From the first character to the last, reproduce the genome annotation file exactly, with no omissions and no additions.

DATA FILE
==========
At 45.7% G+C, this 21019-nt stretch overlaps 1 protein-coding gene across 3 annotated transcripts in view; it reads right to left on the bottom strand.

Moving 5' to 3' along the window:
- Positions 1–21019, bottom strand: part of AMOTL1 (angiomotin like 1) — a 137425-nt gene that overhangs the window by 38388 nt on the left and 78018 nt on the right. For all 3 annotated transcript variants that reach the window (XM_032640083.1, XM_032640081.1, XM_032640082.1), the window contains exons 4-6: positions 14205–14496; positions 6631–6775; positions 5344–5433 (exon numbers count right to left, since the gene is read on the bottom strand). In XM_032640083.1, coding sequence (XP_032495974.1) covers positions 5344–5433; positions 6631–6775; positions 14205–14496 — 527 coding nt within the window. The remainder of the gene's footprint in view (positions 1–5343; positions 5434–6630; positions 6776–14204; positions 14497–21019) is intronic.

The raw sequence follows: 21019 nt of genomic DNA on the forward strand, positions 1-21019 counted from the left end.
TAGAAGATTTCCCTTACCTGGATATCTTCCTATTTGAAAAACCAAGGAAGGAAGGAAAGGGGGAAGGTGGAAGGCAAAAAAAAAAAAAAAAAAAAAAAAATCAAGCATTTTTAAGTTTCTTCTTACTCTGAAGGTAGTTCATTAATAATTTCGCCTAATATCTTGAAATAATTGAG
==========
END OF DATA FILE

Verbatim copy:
At 45.7% G+C, this 21019-nt stretch overlaps 1 protein-coding gene across 3 annotated transcripts in view; it reads right to left on the bottom strand.

Moving 5' to 3' along the window:
- Positions 1–21019, bottom strand: part of AMOTL1 (angiomotin like 1) — a 137425-nt gene that overhangs the window by 38388 nt on the left and 78018 nt on the right. For all 3 annotated transcript variants that reach the window (XM_032640083.1, XM_032640081.1, XM_032640082.1), the window contains exons 4-6: positions 14205–14496; positions 6631–6775; positions 5344–5433 (exon numbers count right to left, since the gene is read on the bottom strand). In XM_032640083.1, coding sequence (XP_032495974.1) covers positions 5344–5433; positions 6631–6775; positions 14205–14496 — 527 coding nt within the window. The remainder of the gene's footprint in view (positions 1–5343; positions 5434–6630; positions 6776–14204; positions 14497–21019) is intronic.

The raw sequence follows: 21019 nt of genomic DNA on the forward strand, positions 1-21019 counted from the left end.
TAGAAGATTTCCCTTACCTGGATATCTTCCTATTTGAAAAACCAAGGAAGGAAGGAAAGGGGGAAGGTGGAAGGCAAAAAAAAAAAAAAAAAAAAAAAAATCAAGCATTTTTAAGTTTCTTCTTACTCTGAAGGTAGTTCATTAATAATTTCGCCTAATATCTTGAAATAATTGAG